The present invention may be used in all types of pipelining, such as lining an entire main sewer pipe from manhole to manhole, lining a section of sewer pipe, lining the entire length of a lateral pipe, lining a potable water main, lining a gas pipeline, lining a lateral pipe and the connection to a main pipe and other pipelines, conduits, ducts, casings, vaults, manholes, and similar structures. However, the advantages of the invention will be most appreciated by those skilled in the art when the invention is used for lining a lateral pipe and its connection to a main pipe.
One aspect of the invention includes a lining tube formed from a non-resin absorbent material having an exterior surface adapted to receive a curable resin that contacts the interior wall of the pipeline. The non-resin absorbent material resists compression and does not thin an appreciable amount when subjected to high fluid pressures. The exterior surface of the lining tube is preferably uneven and may include a plurality of projections that anchor the resin to the liner tube once the resin cures and hardens about the exterior surface of the liner tube.
Another aspect of the invention includes a lining tube formed from a non-resin absorbent material having a plurality of apertures. The apertures are adapted to receive a curable resin that secures the lining tube to the interior wall of the host pipe.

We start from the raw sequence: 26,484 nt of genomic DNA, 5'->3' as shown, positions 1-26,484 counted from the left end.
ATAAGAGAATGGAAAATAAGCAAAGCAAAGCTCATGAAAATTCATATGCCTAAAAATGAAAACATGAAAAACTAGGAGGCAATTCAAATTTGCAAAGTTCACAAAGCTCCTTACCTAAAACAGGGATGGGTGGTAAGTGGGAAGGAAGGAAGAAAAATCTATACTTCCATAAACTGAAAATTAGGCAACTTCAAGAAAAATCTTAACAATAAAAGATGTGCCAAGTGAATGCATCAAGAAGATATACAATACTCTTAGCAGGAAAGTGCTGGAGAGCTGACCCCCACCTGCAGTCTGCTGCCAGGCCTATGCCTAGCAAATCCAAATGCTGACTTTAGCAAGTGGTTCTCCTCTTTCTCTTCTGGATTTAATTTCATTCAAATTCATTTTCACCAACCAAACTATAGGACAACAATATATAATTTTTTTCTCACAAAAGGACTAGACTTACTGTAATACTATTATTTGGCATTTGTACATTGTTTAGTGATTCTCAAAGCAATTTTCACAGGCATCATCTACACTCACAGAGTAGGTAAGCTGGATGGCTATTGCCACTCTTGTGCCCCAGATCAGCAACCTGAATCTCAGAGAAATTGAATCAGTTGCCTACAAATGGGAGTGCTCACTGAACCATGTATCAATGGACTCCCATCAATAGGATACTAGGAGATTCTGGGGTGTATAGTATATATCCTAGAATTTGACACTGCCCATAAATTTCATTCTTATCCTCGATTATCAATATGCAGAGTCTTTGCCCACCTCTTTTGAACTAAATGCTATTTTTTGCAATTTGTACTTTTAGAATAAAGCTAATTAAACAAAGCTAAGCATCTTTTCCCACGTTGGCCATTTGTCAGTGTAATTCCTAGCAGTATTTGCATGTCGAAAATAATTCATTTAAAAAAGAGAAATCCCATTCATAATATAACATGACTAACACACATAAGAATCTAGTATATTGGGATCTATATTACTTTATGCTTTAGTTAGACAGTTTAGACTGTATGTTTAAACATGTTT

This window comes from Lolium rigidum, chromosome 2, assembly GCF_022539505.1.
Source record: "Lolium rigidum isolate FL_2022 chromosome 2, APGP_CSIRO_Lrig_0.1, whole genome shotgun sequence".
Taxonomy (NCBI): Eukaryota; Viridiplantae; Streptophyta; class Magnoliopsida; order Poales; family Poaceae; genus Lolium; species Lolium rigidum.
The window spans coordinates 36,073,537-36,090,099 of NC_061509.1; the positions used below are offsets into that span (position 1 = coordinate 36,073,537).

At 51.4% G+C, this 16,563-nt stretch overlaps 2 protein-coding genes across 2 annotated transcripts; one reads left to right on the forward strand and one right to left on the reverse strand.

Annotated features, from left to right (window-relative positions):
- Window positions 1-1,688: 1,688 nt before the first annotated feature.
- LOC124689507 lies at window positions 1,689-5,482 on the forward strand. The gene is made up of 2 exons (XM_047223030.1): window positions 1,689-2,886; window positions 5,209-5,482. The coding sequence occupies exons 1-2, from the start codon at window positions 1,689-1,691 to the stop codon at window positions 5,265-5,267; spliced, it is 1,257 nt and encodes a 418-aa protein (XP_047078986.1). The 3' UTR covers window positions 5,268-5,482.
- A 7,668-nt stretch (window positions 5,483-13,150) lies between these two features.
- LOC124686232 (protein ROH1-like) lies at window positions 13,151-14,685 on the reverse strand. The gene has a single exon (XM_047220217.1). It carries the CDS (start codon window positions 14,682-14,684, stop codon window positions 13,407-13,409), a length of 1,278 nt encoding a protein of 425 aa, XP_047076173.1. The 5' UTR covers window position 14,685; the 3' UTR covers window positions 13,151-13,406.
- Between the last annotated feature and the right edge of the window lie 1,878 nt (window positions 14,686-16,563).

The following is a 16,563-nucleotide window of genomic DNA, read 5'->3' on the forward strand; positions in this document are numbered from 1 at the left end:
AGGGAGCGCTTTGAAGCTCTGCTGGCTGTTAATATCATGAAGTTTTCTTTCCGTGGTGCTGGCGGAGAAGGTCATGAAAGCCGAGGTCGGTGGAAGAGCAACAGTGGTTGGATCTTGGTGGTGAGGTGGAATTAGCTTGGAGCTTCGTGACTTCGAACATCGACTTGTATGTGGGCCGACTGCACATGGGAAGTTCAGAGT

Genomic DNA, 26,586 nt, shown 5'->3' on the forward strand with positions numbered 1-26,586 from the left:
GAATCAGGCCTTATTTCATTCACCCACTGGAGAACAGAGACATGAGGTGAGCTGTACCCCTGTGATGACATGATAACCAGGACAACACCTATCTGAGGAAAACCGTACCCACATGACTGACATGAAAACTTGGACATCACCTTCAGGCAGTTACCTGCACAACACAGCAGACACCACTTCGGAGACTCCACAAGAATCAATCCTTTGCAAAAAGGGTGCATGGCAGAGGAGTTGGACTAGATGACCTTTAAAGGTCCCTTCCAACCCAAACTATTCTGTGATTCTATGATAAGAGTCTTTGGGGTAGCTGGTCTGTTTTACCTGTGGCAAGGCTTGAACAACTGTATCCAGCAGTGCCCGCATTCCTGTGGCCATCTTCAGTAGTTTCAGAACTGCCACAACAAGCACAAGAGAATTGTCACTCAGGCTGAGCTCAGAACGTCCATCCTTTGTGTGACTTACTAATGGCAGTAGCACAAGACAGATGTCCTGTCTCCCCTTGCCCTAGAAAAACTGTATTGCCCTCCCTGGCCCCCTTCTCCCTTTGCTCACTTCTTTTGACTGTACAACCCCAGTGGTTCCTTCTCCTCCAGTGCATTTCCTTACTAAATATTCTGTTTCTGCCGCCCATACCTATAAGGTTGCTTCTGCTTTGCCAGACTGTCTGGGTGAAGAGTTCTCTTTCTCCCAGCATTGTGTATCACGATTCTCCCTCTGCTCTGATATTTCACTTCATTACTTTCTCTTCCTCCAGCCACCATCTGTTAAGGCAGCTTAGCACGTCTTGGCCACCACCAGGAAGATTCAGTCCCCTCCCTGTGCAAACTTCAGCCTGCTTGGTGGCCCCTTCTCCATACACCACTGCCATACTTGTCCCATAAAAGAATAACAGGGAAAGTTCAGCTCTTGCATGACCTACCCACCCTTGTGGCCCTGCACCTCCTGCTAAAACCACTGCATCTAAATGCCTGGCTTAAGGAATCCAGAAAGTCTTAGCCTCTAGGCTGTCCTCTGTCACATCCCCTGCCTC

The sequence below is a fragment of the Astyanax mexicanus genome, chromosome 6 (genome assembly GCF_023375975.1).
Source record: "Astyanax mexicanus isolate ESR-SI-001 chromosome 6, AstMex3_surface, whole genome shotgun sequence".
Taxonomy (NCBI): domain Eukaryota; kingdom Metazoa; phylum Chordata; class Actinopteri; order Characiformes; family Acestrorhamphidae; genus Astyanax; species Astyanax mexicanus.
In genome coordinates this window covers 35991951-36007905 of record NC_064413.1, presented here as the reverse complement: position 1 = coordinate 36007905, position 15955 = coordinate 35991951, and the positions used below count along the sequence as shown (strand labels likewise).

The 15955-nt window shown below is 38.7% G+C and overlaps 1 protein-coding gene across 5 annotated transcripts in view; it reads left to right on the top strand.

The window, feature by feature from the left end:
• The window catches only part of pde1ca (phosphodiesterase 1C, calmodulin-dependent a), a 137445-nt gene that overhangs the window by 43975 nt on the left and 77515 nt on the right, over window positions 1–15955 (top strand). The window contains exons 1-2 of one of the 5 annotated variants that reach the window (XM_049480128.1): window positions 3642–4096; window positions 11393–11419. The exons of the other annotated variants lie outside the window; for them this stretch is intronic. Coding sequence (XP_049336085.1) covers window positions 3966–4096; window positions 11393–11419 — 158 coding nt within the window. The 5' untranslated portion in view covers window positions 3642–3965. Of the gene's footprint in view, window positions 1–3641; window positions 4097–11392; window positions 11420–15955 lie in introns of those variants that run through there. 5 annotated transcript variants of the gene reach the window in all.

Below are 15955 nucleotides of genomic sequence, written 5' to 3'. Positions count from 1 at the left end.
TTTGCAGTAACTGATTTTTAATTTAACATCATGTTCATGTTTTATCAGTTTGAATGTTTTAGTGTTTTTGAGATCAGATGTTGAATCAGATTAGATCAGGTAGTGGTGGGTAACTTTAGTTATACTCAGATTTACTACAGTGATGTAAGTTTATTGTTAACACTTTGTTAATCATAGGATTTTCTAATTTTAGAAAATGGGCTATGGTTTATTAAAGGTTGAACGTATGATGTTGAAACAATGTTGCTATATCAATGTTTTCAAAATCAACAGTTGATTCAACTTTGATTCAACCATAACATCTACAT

Another aspect of the invention includes a liner assembly for repairing a damaged pipe junction between a main pipe and a lateral pipe. A lateral lining tube extends from a main liner member formed from a non-resin absorbent material. The uneven exterior surface of the main liner member, which is adapted to contact the interior wall of the main pipeline, creates voids for receiving a curable resin. The voids can be created by a variety of different shapes on the exterior surface of the main liner member that preferably help to mechanically lock or anchor the resin to the main liner member once the resin cures and hardens. The main liner member can take the shape of a flat sheet wrapped to form a tubular structure. Other shapes and configurations are also contemplated.